The Morning Report
Get the news and information you need to take on the day.
Tuesday, May 19, 2009 | Back in May 2005, when the first of two pension-related corruption cases was filed against former San Diego pension officials, the mayor was Dick Murphy, the new city attorney was Mike Aguirre and the trial of two city councilmen in the infamous Strippergate case was underway.
Those players are long gone now. But four years later — and counting — eight ex-pension officials charged in a state pension case, a federal pension case, or both, are marking time, still waiting for their day in court.
The biggest reason the two cases have dragged on: A highly unusual intervention by the California Supreme Court in the state case — before the trial even takes place. Likewise, the judge in the federal case has postponed that trial for more than two years while awaiting the state Supreme Court ruling.
There are other reasons the cases have stalled: Complicated facts and voluminous evidence; additional federal charges three years later; extraordinary and precedent-setting legal issues; and outside parties weighing in with formal legal opinions. It’s all added up to years of legal wrangling.
“The judges in both cases are dealing with issues that have never been presented in criminal prosecutions,” said Frank Vecchione, lawyer for Teresa Webster, who is charged in the state and federal prosecutions. “Both cases are interrelated and cases of first impression, creating new and complex issues for the courts.”
It’s been a long four years for the ex-pension officials (or three and a half in the federal case). That’s considered a long time even by federal court standards. Complex white-collar cases are typically slow going, but not this slow.
By contrast, on the federal side, the complex Peregrine fraud case was first indicted in October 2004 and went to trial in April 2007, about 2.5 years later. And, the “Strippergate” corruption case — with hundreds of hours of taped conversations and volumes of documents — was indicted in August 2003 and went to trial to in May 2005. That’s one year, 9 months after indictments. State cases tend to get to trial even faster.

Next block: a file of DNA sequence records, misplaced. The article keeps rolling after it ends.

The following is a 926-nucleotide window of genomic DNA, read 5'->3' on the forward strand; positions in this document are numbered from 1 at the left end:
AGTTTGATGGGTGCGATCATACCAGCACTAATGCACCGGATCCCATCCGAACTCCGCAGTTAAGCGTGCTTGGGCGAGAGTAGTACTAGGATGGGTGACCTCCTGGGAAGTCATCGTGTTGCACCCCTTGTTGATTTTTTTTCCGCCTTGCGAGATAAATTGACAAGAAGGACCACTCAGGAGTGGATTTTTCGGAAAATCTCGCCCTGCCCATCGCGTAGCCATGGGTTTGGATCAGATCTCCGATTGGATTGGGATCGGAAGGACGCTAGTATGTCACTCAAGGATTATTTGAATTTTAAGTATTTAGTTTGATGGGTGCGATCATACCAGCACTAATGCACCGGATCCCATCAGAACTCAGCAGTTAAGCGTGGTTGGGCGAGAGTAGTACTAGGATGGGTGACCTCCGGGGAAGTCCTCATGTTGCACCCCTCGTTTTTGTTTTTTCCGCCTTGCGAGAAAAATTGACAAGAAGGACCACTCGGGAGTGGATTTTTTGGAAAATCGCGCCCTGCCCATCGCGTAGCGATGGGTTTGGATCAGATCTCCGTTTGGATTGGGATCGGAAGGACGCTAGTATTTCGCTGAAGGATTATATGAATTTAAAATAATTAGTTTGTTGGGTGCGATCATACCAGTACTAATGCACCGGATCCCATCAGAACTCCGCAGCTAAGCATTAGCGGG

“It’s really difficult for people who have to remain in this limbo for this long of a period of time,” said defense attorney Charles La Bella, a former San Diego U.S. attorney who is not involved in this case. “It’s difficult because you can’t go on to the next stage in your life because you don’t know what’s going to happen.”
The defendants in the state case are Webster plus Cathy Lexin, Ronald Saathoff, John Torres, Mary Vattimo and Sharon Wilkinson. The federal case also includes defendants Webster, Lexin and Saathoff plus Loraine Chapin and Lawrence Grissom.
The state and federal cases share both defendants and facts. In both cases, prosecutors contend that the former pension officials agreed to allow the cash-strapped city of San Diego to continue to put less money into the retirement system in exchange for increased retirement benefits for themselves and other city workers. That 2002 deal contributed to a billion-dollar pension-fund deficit.
In the state case, the alleged crime is conflict of interest — that the defendants illegally voted for their own benefits. The defense says their actions as stewards of the retirement system were legally protected under the state constitution, whether it benefitted them or not.
In the January 2006 federal case the charges are mail fraud and honest-services fraud. Prosecutors say that the five defendants conspired to get the plan passed in 2002 so they could receive the enhanced retirement benefits, and thereby deprived citizens of their honest services; defense attorneys said the two actions — the vote to decrease payments and the getting of the benefits — were unrelated and the actions of the retirement board were protected by California law.